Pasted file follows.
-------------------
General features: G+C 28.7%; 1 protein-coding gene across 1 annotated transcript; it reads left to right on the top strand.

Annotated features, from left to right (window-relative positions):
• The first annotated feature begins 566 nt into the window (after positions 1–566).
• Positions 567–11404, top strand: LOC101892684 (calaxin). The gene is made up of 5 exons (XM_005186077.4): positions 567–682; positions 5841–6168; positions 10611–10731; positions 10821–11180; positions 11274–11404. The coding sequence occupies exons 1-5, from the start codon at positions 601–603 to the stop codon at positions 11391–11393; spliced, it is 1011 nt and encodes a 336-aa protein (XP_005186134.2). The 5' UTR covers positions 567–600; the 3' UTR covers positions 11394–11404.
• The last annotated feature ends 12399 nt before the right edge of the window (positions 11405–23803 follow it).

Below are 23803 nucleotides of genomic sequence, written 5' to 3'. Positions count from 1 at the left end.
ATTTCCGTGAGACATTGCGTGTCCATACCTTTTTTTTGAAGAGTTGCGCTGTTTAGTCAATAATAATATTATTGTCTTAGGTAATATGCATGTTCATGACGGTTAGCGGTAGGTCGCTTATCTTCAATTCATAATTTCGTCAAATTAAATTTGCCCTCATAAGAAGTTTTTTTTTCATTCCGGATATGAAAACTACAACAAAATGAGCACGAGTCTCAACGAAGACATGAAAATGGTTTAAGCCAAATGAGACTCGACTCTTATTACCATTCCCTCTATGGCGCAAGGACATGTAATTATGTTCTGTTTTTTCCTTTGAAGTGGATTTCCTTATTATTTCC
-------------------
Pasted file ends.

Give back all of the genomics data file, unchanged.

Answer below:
General features: G+C 28.7%; 1 protein-coding gene across 1 annotated transcript; it reads left to right on the top strand.

Annotated features, from left to right (window-relative positions):
• The first annotated feature begins 566 nt into the window (after positions 1–566).
• Positions 567–11404, top strand: LOC101892684 (calaxin). The gene is made up of 5 exons (XM_005186077.4): positions 567–682; positions 5841–6168; positions 10611–10731; positions 10821–11180; positions 11274–11404. The coding sequence occupies exons 1-5, from the start codon at positions 601–603 to the stop codon at positions 11391–11393; spliced, it is 1011 nt and encodes a 336-aa protein (XP_005186134.2). The 5' UTR covers positions 567–600; the 3' UTR covers positions 11394–11404.
• The last annotated feature ends 12399 nt before the right edge of the window (positions 11405–23803 follow it).

Below are 23803 nucleotides of genomic sequence, written 5' to 3'. Positions count from 1 at the left end.
ATTTCCGTGAGACATTGCGTGTCCATACCTTTTTTTTGAAGAGTTGCGCTGTTTAGTCAATAATAATATTATTGTCTTAGGTAATATGCATGTTCATGACGGTTAGCGGTAGGTCGCTTATCTTCAATTCATAATTTCGTCAAATTAAATTTGCCCTCATAAGAAGTTTTTTTTTCATTCCGGATATGAAAACTACAACAAAATGAGCACGAGTCTCAACGAAGACATGAAAATGGTTTAAGCCAAATGAGACTCGACTCTTATTACCATTCCCTCTATGGCGCAAGGACATGTAATTATGTTCTGTTTTTTCCTTTGAAGTGGATTTCCTTATTATTTCC